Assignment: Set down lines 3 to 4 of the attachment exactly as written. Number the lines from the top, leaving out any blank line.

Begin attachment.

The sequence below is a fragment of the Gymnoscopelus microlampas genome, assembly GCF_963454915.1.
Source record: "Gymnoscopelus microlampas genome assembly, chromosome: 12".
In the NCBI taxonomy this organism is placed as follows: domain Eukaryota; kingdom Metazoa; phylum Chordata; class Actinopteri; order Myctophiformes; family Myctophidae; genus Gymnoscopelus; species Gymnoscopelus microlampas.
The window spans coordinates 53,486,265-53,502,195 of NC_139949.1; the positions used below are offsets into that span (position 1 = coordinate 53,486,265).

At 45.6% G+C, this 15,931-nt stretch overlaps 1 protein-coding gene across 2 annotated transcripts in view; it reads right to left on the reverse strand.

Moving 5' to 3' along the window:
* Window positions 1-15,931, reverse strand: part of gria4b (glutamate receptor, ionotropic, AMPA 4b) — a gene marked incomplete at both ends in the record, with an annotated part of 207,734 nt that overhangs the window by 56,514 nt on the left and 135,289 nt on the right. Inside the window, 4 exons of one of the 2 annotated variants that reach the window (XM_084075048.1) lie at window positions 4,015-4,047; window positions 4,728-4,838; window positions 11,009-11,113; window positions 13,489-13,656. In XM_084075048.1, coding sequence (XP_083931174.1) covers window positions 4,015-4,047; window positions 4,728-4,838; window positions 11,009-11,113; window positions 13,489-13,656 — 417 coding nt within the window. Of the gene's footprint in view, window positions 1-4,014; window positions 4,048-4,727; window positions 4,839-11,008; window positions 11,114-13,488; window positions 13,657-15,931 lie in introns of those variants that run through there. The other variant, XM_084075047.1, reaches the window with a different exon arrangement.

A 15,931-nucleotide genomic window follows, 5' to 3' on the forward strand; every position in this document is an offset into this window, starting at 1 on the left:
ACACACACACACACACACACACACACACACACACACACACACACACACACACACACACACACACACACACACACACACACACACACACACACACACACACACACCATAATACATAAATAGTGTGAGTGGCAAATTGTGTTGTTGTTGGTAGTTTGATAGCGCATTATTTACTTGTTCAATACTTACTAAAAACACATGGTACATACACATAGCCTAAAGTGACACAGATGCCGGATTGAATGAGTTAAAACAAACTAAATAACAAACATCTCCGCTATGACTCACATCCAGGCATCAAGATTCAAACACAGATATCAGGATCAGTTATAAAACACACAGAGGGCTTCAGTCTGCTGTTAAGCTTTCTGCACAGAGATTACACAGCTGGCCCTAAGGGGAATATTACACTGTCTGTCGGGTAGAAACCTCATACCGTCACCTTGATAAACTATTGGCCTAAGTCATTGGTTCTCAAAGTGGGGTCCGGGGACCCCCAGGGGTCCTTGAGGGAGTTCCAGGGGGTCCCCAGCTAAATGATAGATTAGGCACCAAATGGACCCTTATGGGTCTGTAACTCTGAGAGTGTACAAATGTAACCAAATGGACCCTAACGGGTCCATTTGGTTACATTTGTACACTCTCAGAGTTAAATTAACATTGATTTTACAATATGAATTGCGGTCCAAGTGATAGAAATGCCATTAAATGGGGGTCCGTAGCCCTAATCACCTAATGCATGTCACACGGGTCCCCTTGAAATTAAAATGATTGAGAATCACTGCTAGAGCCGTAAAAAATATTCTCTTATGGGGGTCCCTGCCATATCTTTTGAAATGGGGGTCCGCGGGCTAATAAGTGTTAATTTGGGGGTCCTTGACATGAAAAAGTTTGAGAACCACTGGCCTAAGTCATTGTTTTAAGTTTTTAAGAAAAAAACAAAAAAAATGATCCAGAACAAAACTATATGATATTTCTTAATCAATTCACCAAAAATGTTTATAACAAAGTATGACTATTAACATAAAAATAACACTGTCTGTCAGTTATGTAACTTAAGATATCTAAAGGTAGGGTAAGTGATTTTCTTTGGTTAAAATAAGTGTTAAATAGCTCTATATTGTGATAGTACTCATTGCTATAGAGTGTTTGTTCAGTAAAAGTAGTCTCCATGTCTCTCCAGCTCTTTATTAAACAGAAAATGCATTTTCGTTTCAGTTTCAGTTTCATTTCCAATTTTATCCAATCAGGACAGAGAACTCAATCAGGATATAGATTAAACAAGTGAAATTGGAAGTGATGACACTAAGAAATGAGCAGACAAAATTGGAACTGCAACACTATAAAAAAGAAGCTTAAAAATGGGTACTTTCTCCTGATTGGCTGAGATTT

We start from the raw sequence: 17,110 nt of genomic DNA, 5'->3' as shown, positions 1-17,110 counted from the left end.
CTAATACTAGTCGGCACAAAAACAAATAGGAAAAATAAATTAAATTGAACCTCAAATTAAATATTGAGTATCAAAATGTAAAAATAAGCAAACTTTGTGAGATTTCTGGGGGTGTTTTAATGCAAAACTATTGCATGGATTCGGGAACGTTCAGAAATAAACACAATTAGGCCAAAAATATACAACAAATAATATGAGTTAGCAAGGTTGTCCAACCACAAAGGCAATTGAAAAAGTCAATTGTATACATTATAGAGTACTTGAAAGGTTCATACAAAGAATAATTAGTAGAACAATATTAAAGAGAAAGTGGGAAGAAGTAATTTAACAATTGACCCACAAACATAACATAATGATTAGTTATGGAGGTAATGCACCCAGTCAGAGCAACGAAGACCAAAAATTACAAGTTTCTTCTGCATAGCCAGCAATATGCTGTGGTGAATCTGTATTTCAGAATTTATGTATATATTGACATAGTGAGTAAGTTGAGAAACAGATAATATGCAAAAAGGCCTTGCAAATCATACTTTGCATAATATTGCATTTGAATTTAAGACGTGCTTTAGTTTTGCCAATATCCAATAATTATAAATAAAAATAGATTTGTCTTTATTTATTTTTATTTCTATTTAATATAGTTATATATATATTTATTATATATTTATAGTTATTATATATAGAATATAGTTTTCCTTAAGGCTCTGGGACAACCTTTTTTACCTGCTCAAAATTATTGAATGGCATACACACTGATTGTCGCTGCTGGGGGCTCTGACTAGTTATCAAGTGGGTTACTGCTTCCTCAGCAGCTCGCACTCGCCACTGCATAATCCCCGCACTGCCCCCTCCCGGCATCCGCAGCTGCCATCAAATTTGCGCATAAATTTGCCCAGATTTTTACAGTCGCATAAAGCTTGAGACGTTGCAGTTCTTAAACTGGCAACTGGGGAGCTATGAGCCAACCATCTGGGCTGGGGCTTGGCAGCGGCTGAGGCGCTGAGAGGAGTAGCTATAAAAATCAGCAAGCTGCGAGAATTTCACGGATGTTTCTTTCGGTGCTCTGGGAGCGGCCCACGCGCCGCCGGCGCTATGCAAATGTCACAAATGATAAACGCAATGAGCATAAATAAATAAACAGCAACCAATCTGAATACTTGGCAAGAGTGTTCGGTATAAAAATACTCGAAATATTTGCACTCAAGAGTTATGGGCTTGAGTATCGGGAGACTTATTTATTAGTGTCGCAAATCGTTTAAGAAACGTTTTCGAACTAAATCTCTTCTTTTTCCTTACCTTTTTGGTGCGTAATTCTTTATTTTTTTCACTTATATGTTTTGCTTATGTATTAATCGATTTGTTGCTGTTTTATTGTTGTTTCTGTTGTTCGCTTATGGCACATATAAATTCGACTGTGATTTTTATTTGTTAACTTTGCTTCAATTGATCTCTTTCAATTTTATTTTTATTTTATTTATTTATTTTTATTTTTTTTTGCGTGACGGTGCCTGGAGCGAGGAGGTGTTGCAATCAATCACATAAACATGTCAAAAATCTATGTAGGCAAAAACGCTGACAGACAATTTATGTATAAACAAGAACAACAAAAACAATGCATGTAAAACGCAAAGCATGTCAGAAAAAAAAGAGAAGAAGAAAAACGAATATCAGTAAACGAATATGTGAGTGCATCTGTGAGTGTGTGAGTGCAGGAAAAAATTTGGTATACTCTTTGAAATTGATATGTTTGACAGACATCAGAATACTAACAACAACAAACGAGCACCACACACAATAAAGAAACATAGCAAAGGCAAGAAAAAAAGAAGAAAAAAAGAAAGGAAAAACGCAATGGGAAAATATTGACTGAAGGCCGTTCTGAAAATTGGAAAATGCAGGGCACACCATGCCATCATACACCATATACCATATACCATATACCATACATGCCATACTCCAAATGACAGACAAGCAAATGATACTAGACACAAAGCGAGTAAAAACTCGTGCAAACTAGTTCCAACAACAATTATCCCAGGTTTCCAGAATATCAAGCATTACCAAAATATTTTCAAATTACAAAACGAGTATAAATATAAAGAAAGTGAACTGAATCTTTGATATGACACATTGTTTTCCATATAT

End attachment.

In the NCBI taxonomy this organism is placed as follows: domain Eukaryota; kingdom Metazoa; phylum Chordata; class Actinopteri; order Myctophiformes; family Myctophidae; genus Gymnoscopelus; species Gymnoscopelus microlampas.
The window spans coordinates 53,486,265-53,502,195 of NC_139949.1; the positions used below are offsets into that span (position 1 = coordinate 53,486,265).